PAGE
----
ANSI Personnel Accreditation Promotes The Protection Of American Seniors From Deceptive Financial Adviser Certifications
NEW YORK, April 24, 2013 /PRNewswire-USNewswire/ -- A new report from the U.S. Consumer Financial Protection Bureau (CFPB) highlights the challenges 50 million Americans seniors face in selecting reputable financial services providers with meaningful credentials, and offers possible solutions to mitigate those challenges. Among its recommendations, the CFPB promotes third-party accreditation of credentialing organizations to help older consumers identify quality certifications and avoid financial advisers who might misuse credentials to sell inappropriate products. The American National Standards Institute (ANSI), coordinator of the U.S. voluntary standardization system and a global leader in conformity assessment, supports the CFPB recommendations and offers a concrete solution via its third-party accreditation of personnel certification bodies.
Entitled " Senior Designations for Financial Advisers: Reducing Consumer Confusion and Risks," the CFPB report states that there are more than 50 different "senior designation" credentials used by financial advisers to market their services to older Americans. Intended to indicate advanced expertise in the financial needs of older consumers, the array of names and acronyms associated with these various credentials can easily cause confusion – particularly to older consumers, who have unique vulnerabilities to fraud.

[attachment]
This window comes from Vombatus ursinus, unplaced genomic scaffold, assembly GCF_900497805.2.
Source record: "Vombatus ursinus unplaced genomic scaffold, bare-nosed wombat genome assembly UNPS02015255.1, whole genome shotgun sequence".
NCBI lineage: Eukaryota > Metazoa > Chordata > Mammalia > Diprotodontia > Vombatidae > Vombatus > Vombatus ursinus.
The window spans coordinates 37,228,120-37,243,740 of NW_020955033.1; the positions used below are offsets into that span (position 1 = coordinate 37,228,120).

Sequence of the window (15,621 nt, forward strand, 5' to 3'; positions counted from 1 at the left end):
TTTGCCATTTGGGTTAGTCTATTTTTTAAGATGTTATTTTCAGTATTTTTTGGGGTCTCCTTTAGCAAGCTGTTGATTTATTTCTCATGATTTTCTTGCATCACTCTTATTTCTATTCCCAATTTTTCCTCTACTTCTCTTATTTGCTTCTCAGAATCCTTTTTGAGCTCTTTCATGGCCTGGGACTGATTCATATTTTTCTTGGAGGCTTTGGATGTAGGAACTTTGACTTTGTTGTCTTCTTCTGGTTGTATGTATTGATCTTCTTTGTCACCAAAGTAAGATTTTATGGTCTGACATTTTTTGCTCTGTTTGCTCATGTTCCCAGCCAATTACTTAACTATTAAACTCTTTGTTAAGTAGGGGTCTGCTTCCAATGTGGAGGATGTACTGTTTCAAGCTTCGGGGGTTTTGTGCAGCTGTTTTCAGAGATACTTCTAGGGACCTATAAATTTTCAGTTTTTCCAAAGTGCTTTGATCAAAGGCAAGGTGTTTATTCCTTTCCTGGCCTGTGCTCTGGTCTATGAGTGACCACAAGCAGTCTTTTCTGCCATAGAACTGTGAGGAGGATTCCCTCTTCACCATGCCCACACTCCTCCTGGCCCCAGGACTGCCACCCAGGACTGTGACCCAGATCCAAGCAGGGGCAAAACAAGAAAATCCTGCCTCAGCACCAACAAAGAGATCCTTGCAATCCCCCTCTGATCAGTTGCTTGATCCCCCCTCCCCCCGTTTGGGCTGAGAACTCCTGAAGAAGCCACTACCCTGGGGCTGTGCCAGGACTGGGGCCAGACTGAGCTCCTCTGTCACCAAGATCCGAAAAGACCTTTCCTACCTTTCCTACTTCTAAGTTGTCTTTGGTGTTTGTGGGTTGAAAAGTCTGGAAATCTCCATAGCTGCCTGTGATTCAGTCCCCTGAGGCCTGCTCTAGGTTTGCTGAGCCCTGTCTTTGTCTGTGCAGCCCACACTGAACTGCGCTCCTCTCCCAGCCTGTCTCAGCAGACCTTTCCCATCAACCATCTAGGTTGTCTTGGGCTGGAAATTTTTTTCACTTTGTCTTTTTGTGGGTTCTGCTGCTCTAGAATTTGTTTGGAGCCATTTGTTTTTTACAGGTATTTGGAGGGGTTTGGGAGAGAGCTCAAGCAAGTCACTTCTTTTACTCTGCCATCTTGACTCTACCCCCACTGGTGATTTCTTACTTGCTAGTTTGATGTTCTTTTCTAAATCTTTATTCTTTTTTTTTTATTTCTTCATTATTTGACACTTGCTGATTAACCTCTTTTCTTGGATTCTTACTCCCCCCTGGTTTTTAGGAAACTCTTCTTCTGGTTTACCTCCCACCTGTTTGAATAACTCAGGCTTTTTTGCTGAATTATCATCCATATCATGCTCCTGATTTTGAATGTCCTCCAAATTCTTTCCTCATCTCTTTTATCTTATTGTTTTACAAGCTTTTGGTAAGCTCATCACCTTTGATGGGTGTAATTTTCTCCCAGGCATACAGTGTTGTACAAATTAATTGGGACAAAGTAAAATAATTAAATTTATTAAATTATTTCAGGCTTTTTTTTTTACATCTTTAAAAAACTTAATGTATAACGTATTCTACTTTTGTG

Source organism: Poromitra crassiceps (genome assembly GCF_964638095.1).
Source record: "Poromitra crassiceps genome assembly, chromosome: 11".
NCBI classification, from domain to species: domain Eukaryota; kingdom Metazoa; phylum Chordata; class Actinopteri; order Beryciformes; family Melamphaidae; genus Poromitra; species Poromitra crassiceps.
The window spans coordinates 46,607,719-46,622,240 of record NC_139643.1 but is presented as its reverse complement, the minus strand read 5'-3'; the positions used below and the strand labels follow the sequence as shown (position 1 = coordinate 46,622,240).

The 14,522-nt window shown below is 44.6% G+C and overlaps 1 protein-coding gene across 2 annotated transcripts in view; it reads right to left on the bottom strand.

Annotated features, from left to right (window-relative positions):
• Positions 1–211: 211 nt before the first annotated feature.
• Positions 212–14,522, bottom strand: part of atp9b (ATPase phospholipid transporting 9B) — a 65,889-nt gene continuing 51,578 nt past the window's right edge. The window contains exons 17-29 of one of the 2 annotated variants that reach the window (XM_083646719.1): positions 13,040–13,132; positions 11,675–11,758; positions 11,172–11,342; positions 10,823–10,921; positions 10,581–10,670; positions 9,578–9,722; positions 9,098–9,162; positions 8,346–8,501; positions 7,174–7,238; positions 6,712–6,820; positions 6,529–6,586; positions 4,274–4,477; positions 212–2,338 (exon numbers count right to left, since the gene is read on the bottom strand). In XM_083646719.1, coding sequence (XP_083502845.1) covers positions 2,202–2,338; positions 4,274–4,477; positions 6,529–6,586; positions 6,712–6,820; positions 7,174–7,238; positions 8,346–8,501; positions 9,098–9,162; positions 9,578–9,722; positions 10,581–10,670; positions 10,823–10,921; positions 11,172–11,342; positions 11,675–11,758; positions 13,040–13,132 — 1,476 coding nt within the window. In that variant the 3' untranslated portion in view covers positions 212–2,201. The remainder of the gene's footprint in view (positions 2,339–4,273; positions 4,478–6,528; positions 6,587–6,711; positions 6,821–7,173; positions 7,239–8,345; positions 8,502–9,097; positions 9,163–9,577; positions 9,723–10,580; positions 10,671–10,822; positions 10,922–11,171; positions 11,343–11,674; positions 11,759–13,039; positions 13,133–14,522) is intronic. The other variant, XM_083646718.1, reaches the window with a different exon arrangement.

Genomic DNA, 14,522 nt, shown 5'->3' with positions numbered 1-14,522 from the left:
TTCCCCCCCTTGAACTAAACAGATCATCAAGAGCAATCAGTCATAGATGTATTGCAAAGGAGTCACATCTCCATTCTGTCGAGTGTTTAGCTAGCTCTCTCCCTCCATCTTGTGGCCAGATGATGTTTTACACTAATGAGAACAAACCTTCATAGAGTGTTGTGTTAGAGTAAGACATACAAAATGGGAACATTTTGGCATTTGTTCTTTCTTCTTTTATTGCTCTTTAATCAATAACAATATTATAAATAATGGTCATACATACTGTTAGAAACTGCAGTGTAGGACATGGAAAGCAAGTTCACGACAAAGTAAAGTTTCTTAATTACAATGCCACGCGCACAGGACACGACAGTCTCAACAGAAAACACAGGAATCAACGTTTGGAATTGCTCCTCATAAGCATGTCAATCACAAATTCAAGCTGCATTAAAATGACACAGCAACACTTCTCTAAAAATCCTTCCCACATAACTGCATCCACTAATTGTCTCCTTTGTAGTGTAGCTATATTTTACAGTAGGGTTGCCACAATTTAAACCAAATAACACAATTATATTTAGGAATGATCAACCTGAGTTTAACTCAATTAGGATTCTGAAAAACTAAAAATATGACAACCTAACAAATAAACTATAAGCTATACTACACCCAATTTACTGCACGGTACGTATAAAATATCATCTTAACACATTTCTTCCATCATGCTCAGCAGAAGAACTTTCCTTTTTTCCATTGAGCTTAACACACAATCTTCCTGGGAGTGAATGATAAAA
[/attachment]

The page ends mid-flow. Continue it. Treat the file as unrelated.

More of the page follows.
According to the report, third-party accreditation of certifications is an "accountability mechanism" that must be in place to ensure the quality and legitimacy of senior financial designations. ANSI's Personnel Certification Accreditation Program is a solution for providing that accountability, by verifying the quality and appropriateness of personnel credentialing programs.
Based on the international standard ISO/IEC 17024, Conformity Assessment – General requirements for bodies operating certification of persons, ANSI's program is the most comprehensive and in-depth personnel certification accreditation available in the United States. If a consumer sees the ANSI accreditation mark on a financial services provider's certificate, he or she can be assured that the adviser has the necessary knowledge and skills to make the credential meaningful. It would also mean the certification body has the ability to remove the certification, after due process, for any violations of a code of conduct or for being proven not have the necessary competencies as delineated by the credential.Among other findings, the report noted that consumers have no clear means to distinguish among the many senior designations, and many similar sounding designations can have very different requirements. ANSI strongly supports the report's stated need for consumers to have access to information and verification "about the training, qualifications, education, and standards required for a given designation."
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